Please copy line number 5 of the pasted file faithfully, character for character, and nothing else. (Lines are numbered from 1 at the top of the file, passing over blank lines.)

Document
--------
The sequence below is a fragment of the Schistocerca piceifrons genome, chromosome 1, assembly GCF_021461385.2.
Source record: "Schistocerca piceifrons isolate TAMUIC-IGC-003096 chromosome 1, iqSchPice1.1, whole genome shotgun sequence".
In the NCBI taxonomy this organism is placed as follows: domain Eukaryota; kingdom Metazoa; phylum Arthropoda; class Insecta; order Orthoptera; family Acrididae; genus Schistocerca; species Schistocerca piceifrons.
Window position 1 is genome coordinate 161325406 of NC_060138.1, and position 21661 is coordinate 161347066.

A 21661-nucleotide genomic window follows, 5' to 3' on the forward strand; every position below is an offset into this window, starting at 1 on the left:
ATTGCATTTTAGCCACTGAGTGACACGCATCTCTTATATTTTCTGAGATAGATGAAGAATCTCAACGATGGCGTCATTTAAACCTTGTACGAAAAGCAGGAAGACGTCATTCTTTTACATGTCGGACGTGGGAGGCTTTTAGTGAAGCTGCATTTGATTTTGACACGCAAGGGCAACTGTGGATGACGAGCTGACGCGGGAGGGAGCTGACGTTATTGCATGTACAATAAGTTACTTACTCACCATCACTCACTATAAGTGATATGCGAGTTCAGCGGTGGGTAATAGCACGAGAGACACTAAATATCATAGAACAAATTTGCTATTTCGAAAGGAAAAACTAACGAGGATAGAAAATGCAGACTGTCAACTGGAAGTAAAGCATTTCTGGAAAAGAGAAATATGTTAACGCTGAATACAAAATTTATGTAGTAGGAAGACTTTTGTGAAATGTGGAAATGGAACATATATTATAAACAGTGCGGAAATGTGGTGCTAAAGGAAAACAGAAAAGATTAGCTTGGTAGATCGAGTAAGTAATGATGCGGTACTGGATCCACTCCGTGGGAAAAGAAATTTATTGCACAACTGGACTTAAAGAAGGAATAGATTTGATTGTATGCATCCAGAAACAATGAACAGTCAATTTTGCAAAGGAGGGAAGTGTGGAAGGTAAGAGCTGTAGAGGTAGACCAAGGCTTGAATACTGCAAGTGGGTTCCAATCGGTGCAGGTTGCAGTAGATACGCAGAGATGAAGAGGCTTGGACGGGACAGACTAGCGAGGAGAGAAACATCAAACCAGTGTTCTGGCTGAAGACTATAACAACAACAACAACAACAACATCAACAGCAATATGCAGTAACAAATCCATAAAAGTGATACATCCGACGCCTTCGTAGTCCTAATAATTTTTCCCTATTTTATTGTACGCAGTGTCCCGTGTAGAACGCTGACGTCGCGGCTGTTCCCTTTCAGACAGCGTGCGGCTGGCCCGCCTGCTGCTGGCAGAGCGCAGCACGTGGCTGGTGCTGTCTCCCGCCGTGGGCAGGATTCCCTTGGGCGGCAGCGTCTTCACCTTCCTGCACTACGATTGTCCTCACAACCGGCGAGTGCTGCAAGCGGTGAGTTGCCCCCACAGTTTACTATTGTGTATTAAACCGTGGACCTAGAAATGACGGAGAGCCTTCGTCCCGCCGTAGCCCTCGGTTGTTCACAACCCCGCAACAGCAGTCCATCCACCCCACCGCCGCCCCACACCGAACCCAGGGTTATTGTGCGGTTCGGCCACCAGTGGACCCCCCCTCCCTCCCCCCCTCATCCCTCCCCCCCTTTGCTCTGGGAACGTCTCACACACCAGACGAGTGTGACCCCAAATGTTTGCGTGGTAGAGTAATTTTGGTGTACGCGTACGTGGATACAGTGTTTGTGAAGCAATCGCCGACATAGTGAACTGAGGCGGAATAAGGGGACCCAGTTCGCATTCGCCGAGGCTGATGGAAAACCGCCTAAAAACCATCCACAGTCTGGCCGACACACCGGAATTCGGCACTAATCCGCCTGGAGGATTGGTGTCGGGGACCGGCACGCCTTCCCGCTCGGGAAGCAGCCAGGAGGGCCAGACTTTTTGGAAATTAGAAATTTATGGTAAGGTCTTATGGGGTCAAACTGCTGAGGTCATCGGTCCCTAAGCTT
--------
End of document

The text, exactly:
A 21661-nucleotide genomic window follows, 5' to 3' on the forward strand; every position below is an offset into this window, starting at 1 on the left: